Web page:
Big Pharma

Cannabis Takes a Cue from Big Pharma

Pharmaceuticals are both reviled and revered in the cannabis community. Pharmaceutical companies have been lobbying against the legalization of marijuana for years, while simultaneously developing medicines derived from the plant or its synthetic counterpart. Big Pharma may use their power to dominate the medical cannabis realm but that could be a good thing as some companies are using their resources to develop more effective variations of the pain-relieving plant.

That’s the approach of New York based PharmaCannis, a medical cannabis company that’s using pharmaceutical grade manufacturing techniques to amplify the proportion of cannabinoids that enter the circulatory system when being introduced into the body. This is known as a substance’s bioavailability and it’s what allows ingested substances to have an active physiological effect. Capsule form THC could be the next big trend for cannabis as more developers blend high-tech manufacturing with top-tier chemical and biological analysis.

Typically, ingesting cannabis orally is less effective than inhaling the smoke or vapor of the plant. The liver blocks almost 85 percent of the cannabinoids from being absorbed into the body. However, using a self-emulsifying drug delivery system (SEDDS) to manufacture the capsules, PharmaCannis is providing greater bioavailability. The process is a favored pharmacological approach to formulating non-water soluble compounds (like cannabis oil). It is also preferred when the active compounds are highly fat-soluble, as is the case with THC. The delivery system should enable consumers, particularly medical cannabis patients, to ingest a precise amount of THC and rapidly absorb the cannabinoids through their intestines, allowing the user to feel the effects of the substance faster and more efficiently than with most other edible forms of consumption.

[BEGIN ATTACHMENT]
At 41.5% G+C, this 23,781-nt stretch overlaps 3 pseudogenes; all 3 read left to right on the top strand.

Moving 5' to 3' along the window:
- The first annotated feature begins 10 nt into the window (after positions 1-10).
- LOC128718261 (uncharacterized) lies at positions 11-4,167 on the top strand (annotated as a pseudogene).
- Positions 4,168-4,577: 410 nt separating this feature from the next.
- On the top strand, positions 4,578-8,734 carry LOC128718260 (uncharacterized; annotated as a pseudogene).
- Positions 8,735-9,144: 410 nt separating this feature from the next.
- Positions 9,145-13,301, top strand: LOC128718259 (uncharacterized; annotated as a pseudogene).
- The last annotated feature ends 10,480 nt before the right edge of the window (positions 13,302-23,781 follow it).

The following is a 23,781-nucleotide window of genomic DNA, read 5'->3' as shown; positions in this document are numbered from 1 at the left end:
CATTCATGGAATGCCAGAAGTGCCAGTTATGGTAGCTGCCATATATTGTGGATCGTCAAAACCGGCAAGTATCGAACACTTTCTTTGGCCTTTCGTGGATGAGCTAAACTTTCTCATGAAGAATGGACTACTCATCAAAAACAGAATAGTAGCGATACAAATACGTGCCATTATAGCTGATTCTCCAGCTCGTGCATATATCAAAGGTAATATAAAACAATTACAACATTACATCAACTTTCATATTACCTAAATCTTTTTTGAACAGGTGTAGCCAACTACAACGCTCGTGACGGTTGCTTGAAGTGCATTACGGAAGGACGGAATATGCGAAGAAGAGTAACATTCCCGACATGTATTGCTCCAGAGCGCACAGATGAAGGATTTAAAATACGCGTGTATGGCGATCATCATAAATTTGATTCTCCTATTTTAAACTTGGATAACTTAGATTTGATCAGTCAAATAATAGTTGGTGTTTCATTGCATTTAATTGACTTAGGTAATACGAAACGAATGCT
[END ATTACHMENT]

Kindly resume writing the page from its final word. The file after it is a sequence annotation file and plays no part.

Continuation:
Most edible cannabis products require up to an hour to take effect. The product must pass through the stomach, liver, and finally the intestines before being fully absorbed. The liver converts THC into a metabolite, thereby reducing the concentration of the drug being delivered to the circulatory system. The gel tablet formulation allows the THC to resist metabolizing in the liver and stomach, retaining its potency until reaching the intestines where it can be easily absorbed into the bloodstream, thus increasing bioavailability by five or six times that of most edibles.

Though the product has yet to undergo clinical trials due to FDA restrictions, initial results are promising. Prescription grade cannabis could be an incredible breakthrough for the medical cannabis community, provided that these innovative companies are given the opportunity to legally study the effects of their products and manufacture them for large-scale production.


  • Patricia Miller is an executive editor at Innovative Properties Worldwide. She explores science, technology, and policy shaping the legal cannabis sector. Follow her work when you subscribe to Cannabis & Tech Today at or visit her website

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